Before the 19th century, during the 18th centuries and before, fireplaces were 'open'; there was a considerable gap between the grate and the mouth of the flue. Here we look at early styles of fireplace, including inglenooks and hob grates.
This fine 17th century example shows how this style of fireplace could take a couple of chairs so people could get close to the heat.
Later on, in the late Victorian period particularly, the term is used for an alcove where there is room for a fireplace with sitting to the sides.
A variety of iron items were used for hanging kettles, and maintaining the fire.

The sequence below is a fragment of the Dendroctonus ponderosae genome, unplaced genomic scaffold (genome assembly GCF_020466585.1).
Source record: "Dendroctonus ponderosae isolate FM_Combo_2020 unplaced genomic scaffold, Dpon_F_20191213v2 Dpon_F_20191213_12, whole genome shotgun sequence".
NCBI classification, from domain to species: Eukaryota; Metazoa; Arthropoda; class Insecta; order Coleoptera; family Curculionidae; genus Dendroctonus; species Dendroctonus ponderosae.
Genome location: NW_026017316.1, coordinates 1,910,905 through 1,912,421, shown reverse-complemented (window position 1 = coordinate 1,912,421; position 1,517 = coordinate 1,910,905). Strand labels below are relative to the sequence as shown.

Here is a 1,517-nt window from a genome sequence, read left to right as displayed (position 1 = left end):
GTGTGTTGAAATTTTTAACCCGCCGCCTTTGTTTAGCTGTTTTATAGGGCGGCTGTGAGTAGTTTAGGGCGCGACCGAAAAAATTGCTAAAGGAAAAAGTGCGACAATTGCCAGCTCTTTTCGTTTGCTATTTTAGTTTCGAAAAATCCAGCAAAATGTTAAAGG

Hob grates had heated surfaces to one or both sides of the grate, or with a firebasket at floor level.
The grate below is a fairly standard mid to late 18th century coal-burning hob grate from a house out in the country. Here the hobs are solid structures of brick. More often, the hobs were faced with cast-iron panels.
The coal was burned in the iron grate which means that the ash and cinders fell through the bottom and front bars. Most would fall through the bottom bars and collect in the cavity below but some of the ash would fall forward resulting in something of a mess.
Such grates were also very inefficient as there was no means of
controlling the air flow to the grate.
For companies selling fireplaces and ranges, see the Products and Services Directory.